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Mehdi-Pour v. Minto Developments Inc. et al, 2011 ONSC 3571 (Divisional Court) (Rule 20 – summary judgment)

Judgment Released:  June 8, 2011  Link to Judgment

On an appeal to the Divisional Court from an order of a Master on a motion for summary judgment, where the Master dismissed the plaintiffs’ claim, the plaintiffs/appellants argued that the Master exceeded his jurisdiction under Rule 20.04 as the motion required a decision on a point of law respecting causation. The Divisional Court noted that while Rule 20.04 requires a Master who determines that the only genuine issue for trial is a question of law to adjourn the motion to a judge, the Rule does not mean that a Master cannot apply settled legal principles to the facts of the case, nor does it mean that a Master cannot find that there is no genuine question of law requiring trial. In dismissing the appeal, the Court concluded that the Master had the jurisdiction to apply the legal test for causation to the record before him in determining the motion for summary judgment.

The Court went on to note that the Master, when appropriate, can draw an adverse inference from the failure of a party to lead evidence on the motion.  In this case, the Master drew such an inference respecting, among other things, the plaintiffs’ failure to obtain an expert report responding to the expert report relied on by the defendants which directly challenged the basis of the plaintiffs’ claim and, after taking a hard look at the evidence, the Master concluded that the plaintiffs had not led appropriate evidence to support the elements of their claim at trial.

Mehdi-Pour v. Minto Developments Inc. et al, 2011 ONSC 3571 (Divisional Court) (Rule 20 – summary judgment)

Loat v. Howarth, 2011 ONCA 509 (O.C.A.) (Rule 20 – summary judgment)

Judgment Released: July 12, 2011  Link to Judgment  

In the context of an employment dispute, the plaintiff moved for partial summary judgment in relation to unpaid wages and termination pay allegedly owing to him by the defendant employer.  The motions judge dismissed the plaintiff’s motion for summary judgment finding that there were facts in dispute and a genuine issue for trial.  The plaintiff appealed a portion of the dismissal of the motion on the basis that there was no genuine issue for trial respecting his claim for unpaid wages.  

In dismissing this aspect of the appeal, the Court of Appeal found that the motions judge correctly noted that there was a genuine issue for trial as the record before the Court established that many of the material facts concerning the question of the plaintiff’s unpaid wages were disputed, and that the resolution of this core issue will require credibility-based findings based on viva voce evidence.

The plaintiff’s further basis for appeal of the dismissal of the motion for summary judgment was that it was open to the motions judge to order or conduct the trial of an issue to resolve the unpaid wages claim, and the plaintiff alleged that the failure to do so constitutes a reversible error.  The Court of Appeal rejected that assertion, noting that the decision of whether to order or conduct the trial of an issue is a discretionary one and, in the circumstances of the case and given the allegations of the parties, it was within the motions judge’s discretion to decline to direct or conduct the trial of an issue on the unpaid wages claim.  Further, the motion judge’s decision in that regard attracts deference from the Court of Appeal.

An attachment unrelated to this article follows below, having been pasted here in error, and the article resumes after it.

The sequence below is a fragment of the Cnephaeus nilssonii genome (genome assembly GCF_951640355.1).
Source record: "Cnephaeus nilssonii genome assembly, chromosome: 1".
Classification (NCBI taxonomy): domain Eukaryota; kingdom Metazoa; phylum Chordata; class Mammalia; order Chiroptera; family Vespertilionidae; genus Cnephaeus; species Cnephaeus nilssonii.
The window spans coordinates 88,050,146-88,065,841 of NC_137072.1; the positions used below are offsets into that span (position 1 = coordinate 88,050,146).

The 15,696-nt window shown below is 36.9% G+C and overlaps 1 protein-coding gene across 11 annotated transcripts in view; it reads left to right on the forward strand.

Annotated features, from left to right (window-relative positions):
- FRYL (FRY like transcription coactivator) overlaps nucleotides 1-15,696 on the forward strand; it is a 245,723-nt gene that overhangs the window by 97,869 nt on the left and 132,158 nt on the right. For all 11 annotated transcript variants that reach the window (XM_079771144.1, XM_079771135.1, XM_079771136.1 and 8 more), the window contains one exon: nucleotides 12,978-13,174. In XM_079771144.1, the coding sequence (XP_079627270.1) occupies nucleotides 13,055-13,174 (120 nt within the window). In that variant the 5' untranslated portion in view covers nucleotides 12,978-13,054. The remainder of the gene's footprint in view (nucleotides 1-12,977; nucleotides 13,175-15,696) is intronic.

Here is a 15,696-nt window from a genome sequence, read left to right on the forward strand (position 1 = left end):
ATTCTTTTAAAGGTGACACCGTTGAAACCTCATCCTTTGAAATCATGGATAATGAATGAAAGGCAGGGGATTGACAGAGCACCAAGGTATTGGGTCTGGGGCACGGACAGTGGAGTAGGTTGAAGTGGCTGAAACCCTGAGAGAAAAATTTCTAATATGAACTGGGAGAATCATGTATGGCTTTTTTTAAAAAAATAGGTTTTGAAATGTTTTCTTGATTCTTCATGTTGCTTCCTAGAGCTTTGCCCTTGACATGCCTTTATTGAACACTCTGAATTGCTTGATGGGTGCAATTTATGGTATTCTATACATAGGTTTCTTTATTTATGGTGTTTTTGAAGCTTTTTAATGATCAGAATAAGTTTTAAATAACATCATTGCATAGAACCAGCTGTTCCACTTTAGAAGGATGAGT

Loat v. Howarth, 2011 ONCA 509 (O.C.A.) (Rule 20 – summary judgment)

Cusimano v. D.A.D. Construction Inc., 2011 ONSC 5707 (S.C.J.) (Rule 20 – summary judgment)

Judgment Released:  September 29, 2011   Link to Judgment

On a motion for summary judgment, the parties agreed that the applicable test on a Rule 20 motion was that articulated by Pepall J. in Canadian Premier Life Insurance Co. v. Sears Canada Inc., [2010] O.J. No. 3987 (S.C.J.) at para. 70, as follows:

  • -The court must be satisfied that there is no genuine issue requiring a trial.
  • -To be satisfied, the court may weigh the evidence, evaluate the credibility of a deponent, draw any reasonable inference from the evidence, and order that oral evidence be presented.  By implication, these powers may involve the making of factual findings including a finding of a material fact.
  • -The motions judge should take a hard look at all of the evidence to determine whether there is a genuine issue requiring a trial.
  • -The burden of proof to establish that there is no genuine issue requiring a trial is on the moving party.
  • -The respondent may not rest solely on the allegations or denials in its pleading.
  • -Each side should put its best foot forward.
  • -The Rule should be interpreted broadly so as to achieve the objectives of reduction of delay and costs, access to justice, and flexibility.  At the same time, it must be acknowledged that elimination of trials is not an objective.  At its core, justice is the ultimate objective.  It is not to be sacrificed in the interests of speed and economy.  That said, Rule 20 clearly contemplates that justice, speed and economy are not mutually exclusive attributes.
Cusimano v. D.A.D. Construction Inc., 2011 ONSC 5707 (S.C.J.) (Rule 20 – summary judgment)